Sharp radius bends in plywood

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TobyT

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How do they do it?
A design website was touting a office carry-tote for your laptop and office stuff for hot desking. As someone who is being encouraged to return to such an environment on a more regular basis it tickled my fancy, until I saw the £175 price tag. Gustav Original
I will be sticking with my laptop bag.

I did wonder about the construction though, particularly the small radius corners on the bottom of the main frame. The construction is listed as American oak veneer, plywood & aluminium. Having played around with bending plywood for a roman shield these corners look to small to just be 6mm-ish ply bent on a former. Have they used multiple layers of thin ply, or is it in fact some special kerfed stuff with just a veneer all over? Zooming in on the picture suggests it is a single piece of ply, but I assume that is design trickery.
 

Jones

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It's made that shape from veneers pressed in a form similar to many ply chairs in the 60's and 70's. You'll need a vacuum bag to do it at home.
 

TobyT

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Thanks.

I did vaguely think about making one, but I have a very long tuit list and I even if I did build one I probably would just get annoyed with it.

Having looked at the price of veneer presses I won't be buying one in a hurry either.
 

TRITON

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Bagpress do one without the vacuum pump. You use a standard compressor to achieve the vacuum.
Priced at £235

A small compressor is going to be about 7cfm
Small compressor is probably about 150 quid.

All in all it adds up to not far off the cost of a basic bagpress which includes the basic pump, as well as bag etc etc, which is £450(I have this one)

However if you dont have a compressor - You should have bloody got one by now :LOL:

If you dont have one you build a former two piece. an inner and an outer. The inner is the shape you want, which the veneers are going to be bent around, the outer is the size of the finished shape, calculated by how thick your finished ply with be.
So basically draw the shape, then (eg 8-12mm thickness of finished ply) you draw a second shape, so that the veneers are sandwiched in the middle. This applies enough pressure with clamps to squeeze the shape you want between them.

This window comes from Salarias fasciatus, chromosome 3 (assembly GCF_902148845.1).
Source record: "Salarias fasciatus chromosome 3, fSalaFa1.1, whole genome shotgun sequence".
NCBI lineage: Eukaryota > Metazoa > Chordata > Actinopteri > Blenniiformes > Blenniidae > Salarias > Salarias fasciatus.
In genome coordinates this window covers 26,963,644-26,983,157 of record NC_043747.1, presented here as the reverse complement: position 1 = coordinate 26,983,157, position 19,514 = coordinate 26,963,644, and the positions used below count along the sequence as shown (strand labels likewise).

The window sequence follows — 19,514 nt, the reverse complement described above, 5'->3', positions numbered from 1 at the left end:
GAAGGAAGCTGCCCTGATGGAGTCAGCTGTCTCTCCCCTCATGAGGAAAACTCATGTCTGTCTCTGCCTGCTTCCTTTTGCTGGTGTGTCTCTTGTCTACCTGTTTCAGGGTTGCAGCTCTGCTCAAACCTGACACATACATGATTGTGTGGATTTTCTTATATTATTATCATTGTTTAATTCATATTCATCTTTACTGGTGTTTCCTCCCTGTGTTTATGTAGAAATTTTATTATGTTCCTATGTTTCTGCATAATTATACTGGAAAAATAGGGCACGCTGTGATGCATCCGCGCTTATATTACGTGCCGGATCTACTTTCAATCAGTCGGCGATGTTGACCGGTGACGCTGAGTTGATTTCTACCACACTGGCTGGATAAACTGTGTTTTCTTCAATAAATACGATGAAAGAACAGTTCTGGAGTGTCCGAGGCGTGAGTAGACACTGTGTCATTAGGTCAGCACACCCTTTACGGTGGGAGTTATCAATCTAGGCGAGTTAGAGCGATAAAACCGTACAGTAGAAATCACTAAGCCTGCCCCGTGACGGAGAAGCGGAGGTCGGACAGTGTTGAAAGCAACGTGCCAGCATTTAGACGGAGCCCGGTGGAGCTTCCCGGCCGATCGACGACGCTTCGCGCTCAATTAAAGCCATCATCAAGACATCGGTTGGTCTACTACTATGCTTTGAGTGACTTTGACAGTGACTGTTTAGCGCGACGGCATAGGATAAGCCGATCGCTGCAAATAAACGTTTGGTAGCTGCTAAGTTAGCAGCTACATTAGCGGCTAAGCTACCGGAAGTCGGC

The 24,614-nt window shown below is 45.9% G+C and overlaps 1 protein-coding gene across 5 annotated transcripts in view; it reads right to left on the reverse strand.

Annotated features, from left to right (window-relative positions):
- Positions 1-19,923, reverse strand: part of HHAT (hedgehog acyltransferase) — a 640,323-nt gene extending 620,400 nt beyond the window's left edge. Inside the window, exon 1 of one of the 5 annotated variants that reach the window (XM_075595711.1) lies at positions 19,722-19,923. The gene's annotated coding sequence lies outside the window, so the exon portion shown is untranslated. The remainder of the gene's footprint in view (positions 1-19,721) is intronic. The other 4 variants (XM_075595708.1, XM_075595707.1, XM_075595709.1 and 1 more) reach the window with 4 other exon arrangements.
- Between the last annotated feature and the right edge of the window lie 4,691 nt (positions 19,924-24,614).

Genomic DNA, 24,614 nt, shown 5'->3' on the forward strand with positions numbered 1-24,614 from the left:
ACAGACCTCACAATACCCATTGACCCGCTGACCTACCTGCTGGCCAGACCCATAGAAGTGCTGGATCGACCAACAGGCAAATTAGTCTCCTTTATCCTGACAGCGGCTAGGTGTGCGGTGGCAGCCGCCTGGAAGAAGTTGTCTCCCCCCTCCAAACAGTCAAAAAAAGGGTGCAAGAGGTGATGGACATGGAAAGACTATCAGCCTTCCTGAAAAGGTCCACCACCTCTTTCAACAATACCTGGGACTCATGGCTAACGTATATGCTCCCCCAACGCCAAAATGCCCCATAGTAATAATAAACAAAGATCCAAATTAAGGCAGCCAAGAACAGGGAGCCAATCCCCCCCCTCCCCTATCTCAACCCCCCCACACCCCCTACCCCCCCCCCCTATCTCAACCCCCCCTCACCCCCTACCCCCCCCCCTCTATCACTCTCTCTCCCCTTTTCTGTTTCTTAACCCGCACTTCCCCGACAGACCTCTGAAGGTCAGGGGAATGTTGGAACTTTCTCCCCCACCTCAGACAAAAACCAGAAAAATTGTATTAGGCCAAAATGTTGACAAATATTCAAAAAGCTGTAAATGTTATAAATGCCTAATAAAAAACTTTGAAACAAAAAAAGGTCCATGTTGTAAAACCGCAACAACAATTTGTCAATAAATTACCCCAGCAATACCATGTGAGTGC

If you dont understand, and lets be honest, I'm pants at descriptions, then look for laminating former's on You Tube and you'll get the concept from there
Some examples -
This bloke is taking things to extreme though. You really dont need to add bolts, and glue on extra strengthening panels on the sides. Glued up its going to be pretty strong and the forces are pulling/pushing it together, not sideways. Totally overkill in my humble opinion.
I think he's just mad :oops:



But you get the idea. The shape built up from pieces of mdf, as accurate as you can, perfection is nice but im sure it will be ok if theres a bit of discrepancy.

Even a child can do it.


This one is showing a better curve, more the type of thing you want. Obviously a lot deeper than this, more like the other vid but its the same, just more layers

You should find other vids from these two that are more similar to what you want.
 
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Cooper

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If it just the shape you want rather than the ply look at the front edge you can make a very cheap bend like that from softening and bending hardboard.
As they said it is very much a 60s and 70s design, when I was in Art school. I wanted to make a box with that sort of shape and managed to achieve a 25mm radius on a single skin of hardboard. My design was about making it as cheap as possible, so I only had one layer of the hardboard. It was pinned to a ply back so it held its shape. (Birch ply was much cheaper in those days). I think that I soaked the hard board first and bent it around a chip board former and left it to dry, I may have had a strap around the outside, so the curve was about compressing the inside of the bend and not stretching the shiny outside, as that tended to crack if it wasn't supported, though my memory is hazy.

You would need to experiment on scrap before making your finished piece but I think a U shape, as on the website image, is entirely doable.

When I was teaching, students made similar shaped boxes by heating and bending perspex around a former, with a hot air gun. They even made them bending that foam board, sign writers use, as we were given piles of scrap.
Good lick
Martin
 
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Richard_C

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Bending sounds complicated for a one off job. You could redesign a little, make the "chassis" a conventional box with right angle corners and sit the long sides on it rather than in it, so you simply cut the curves on the bottom corners.

Were I doing it my worry would be over-building, easy to make it too heavy to be nice to use.
 
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